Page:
But this scheme means integer execution resources are excessively duplicated. The three AGUs that can never be fully utilized, because memory instruction throughput is limited by the dual-ported data cache. The ALUs are each beefier than they need to be to handle common instruction mixes. All three ALUs can handle not-taken jumps and shift instructions. Even uncommon integer instructions like CWD (convert word to doubleword via sign extension), BSWAP (used for converting between big and little endian), and SAHF (set flags) can execute at 3 per cycle on K8. For an idea of how ridiculous this allocation of execution resources is, Golden Cove only has 1 or 2 ports capable of handling those instructions.
Floating Point and Vector Execution
Like previous Athlon cores, K8’s FPU is implemented as a coprocessor that’s largely independent of the integer side. The FPU has its own renamer, scheduler, and registers. Floating point and vector instructions still require a ROB entry, but write their results to the FPU’s dedicated register file instead of the ROB. K8 also keeps Athlon’s very large 36 entry FP scheduler. Both Netburst and K8 can have half of their instructions in flight be FP operations waiting to execute – a much higher ratio than on modern CPUs.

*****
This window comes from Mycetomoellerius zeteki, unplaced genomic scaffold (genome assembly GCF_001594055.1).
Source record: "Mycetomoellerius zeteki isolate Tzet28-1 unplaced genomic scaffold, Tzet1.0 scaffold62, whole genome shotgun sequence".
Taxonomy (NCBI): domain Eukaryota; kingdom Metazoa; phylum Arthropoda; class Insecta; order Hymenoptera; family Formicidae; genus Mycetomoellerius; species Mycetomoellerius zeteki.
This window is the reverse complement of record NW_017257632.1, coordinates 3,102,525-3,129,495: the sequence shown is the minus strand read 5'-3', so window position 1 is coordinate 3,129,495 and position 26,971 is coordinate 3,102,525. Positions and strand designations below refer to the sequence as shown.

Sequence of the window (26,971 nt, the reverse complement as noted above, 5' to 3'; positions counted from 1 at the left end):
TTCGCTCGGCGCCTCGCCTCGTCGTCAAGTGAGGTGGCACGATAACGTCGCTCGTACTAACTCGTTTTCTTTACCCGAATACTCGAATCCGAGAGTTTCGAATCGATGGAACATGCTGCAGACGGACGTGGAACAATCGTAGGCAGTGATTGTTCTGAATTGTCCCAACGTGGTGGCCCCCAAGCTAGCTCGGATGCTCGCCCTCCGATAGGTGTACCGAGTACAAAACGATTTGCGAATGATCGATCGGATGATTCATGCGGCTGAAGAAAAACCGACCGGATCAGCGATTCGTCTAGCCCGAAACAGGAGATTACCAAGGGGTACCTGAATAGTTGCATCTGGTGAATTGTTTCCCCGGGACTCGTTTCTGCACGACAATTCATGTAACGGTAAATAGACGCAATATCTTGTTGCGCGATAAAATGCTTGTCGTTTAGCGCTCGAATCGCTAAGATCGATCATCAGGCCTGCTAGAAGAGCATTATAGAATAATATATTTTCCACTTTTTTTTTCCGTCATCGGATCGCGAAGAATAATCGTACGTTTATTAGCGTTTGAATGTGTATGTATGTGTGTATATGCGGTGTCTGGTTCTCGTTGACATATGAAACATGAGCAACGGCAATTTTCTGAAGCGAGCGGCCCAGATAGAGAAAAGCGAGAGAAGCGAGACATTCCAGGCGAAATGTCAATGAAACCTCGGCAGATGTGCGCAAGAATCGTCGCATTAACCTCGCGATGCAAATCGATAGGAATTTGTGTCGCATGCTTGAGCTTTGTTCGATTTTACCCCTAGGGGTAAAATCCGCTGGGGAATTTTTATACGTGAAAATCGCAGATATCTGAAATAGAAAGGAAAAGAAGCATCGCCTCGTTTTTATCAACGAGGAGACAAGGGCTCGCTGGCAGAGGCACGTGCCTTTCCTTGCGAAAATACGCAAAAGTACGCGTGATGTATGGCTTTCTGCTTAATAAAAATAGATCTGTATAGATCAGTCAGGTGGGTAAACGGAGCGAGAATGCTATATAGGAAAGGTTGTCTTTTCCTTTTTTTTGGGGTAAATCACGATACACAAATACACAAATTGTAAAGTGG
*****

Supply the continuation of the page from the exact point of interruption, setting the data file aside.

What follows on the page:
Integer execution units tend to be tiny, but floating point and vector units are not. AMD couldn’t afford to make three of everything FP/vector related, so K8’s FPU gets three specialized pipes fed by a 36 entry unified scheduler. The simplifications allowed by the integer side’s three equal pipes setup don’t apply to the FPU side. Also, efficiently executing legacy x87 code requires some trickery to break dependencies on the top-of-stack register, so the FPU gets its own renamer.
Execution units are 64-bit wide (or 80-bit, if you’re using x87), so 128-bit SSE vector operations are broken into two micro-ops. Still, vector and floating point throughput is better than Netburst’s, which also uses 64-bit execution units but only has one pipe that can handle FP/vector operations. Vector integer operations can use two pipes on K8, while they’re also restricted to a single pipe on Netburst.
AMD has better floating point execution latency as well. K8 can handle FP adds and multiplies with 4 cycle latency, while Netburst takes 5 and 7 cycles respectively.
Memory Execution (Load/Store Unit)